Secure Car Sensor Analytics

On Thursday, August 4th, 2016, I visited Nathan Freitas, of the Guardian Project, at his home in Brookline, MA to see him and his intern, Casey Flanagan set up an On-board Diagnostics (ODB) solution that transmits car data securely by WiFi, using Tor, which is “free software and an open network that helps users defend against traffic analysis.”

This winter, Freitas had presented his “Internet of Onion Things” talk the Army Cyber Institute at West Point on the risks of networked sensors and the potential for using Tor to address those risks. He pieced together a secure smart hub using Tor with a Raspberry Pi, using HomeAssistant software. The project received some good press; Ashley Carman reported on it in The Verge as did Andy Greenberg in Wired in “Now You Can Hide Your Smart Home On The Darknet.” As Greenberg concluded:

While his HomeAssistant setup is mostly just a proof-of-concept designed to demonstrate a new form security for DIY types, Freitas says he hopes it might also convince more mainstream Internet-of-things companies to take a similar approach, and consider integrating Tor. “We want to introduce the idea that Tor can be used this way, and to advocate that IoT vendors adopt and innovate with it,” Freitas says. “We’re ready to work with anyone interested in doing that.”

Extending the home smart hub work, Freitas is using a Bluetooth-enabled ODB (a USB connection could also be used) connected to a CHIP micro-computer to collect car data. Describing the process with another example, Freitas said, “Rather than buy a smart light bulb that is meant to talk to the internet, you buy a smart light bulb that has Bluetooth low energy and then the thing that talks to the internet is more of the smart hub…. The cost of tiny Linux-base ARM machines has dropped and running Tor on them is possible.”

By contrast, if you buy a smart light bulb with a proprietary solution it is probably run through a server with a million flaws in it that could allow someone to hack into it and your device could be added to a botnet. He described a Great Cannon denial-of-service (DoS) attack on a human rights organization in China, saying that it is not a question of if, but when a cyber attack will be launched on a city and that it will likely be one computer causing a chain reaction. In addition to such a major attack, juvenile delinquents or pranksters might just want to annoy their neighbors. He described a hypothetical swatting situation in which someone is playing an online game and a competitor gets mad because you killed their dragon so they find your apartment information and call the police department saying there is a hostage situation and the police raid your house. He said this happens all the time. Or if a smart thermostat is connected to the internet in an insecure way someone could turn the heat offline.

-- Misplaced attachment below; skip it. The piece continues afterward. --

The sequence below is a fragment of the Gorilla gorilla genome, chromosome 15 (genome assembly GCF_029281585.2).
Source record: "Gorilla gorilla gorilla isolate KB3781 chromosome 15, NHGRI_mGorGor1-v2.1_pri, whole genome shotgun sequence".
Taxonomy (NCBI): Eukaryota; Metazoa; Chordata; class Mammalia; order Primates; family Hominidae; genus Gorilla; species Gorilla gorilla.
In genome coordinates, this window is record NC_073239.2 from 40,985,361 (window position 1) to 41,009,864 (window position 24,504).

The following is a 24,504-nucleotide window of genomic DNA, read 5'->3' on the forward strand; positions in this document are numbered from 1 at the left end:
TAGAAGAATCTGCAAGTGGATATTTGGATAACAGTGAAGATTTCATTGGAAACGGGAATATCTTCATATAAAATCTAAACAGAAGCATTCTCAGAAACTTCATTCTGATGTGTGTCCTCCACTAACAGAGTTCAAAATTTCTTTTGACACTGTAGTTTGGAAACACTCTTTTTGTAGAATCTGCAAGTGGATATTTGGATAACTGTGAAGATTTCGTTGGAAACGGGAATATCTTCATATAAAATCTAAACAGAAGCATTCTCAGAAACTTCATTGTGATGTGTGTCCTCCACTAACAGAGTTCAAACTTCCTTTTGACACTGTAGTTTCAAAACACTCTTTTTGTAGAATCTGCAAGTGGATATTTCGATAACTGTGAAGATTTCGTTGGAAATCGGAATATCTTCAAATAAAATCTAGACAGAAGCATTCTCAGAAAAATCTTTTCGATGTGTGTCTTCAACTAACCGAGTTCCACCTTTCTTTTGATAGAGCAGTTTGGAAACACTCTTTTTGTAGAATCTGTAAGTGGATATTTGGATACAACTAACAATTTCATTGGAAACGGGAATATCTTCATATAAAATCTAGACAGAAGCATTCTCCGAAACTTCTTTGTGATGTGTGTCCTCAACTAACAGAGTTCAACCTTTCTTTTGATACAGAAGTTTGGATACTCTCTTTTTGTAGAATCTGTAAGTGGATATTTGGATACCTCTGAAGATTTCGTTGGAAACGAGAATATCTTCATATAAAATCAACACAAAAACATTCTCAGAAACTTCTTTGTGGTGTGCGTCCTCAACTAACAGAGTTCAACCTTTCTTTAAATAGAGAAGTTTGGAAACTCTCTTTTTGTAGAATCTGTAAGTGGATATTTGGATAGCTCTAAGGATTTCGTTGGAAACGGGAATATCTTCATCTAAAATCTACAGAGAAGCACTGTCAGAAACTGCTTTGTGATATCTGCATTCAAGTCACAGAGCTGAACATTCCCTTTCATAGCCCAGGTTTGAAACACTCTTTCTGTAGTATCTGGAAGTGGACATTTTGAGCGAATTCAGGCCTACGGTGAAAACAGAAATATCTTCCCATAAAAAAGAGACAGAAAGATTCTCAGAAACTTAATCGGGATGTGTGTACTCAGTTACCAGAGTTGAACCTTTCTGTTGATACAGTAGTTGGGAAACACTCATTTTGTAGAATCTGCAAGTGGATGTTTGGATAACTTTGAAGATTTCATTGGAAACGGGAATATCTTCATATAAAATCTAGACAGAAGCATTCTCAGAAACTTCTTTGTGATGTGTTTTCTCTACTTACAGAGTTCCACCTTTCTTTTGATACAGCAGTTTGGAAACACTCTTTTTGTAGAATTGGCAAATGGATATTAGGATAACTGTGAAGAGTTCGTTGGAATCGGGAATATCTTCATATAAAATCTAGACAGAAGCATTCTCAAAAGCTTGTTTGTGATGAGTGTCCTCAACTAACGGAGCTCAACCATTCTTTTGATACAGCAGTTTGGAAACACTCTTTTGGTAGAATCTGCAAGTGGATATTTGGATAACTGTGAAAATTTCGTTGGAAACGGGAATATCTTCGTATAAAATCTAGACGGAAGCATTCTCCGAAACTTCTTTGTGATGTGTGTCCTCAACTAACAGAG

At Target, the hackers targeted the HVAC system which was connected to the payments system, allowing them to gain credit card information. There is a similar ability with a car. The car manufacturer will say they have limited the damage that can be done; but it is not true.

However, using Tor, you can connect to any WiFi and hackers will not see any access from the car. They only see that you are using Tor. Without a secure connection, if Nathan is away and wants to check in on his home there might thirty hops — through other computers — and they can see his connection. So there is risk at every point. His main message is that there is “a looming crisis.”

Adding an IP address to simple devices, such as water pumps, can be very risky; “You can’t cut corners if you put it on the internet.” A Fitbit, connected by Bluetooth, is “super limited,” but is a “good decision versus WiFi.” A Pi Zero or CHIP is less than $10, and even less in mass production, and has Linux ARM and a proper technology stack and can use Tor.

As with HTTP, a threshold has been reached that makes it affordable enough and easy enough and now facebook, Google, and Twitter use HTTPS all the time, which makes sense.

Security companies have been uncovering problems — finding, for example, that they could hack a baby monitor. But, he says “not enough people are finding a reasonable way forward.” This kind solution, using Tor, can play a part in addressing the issue.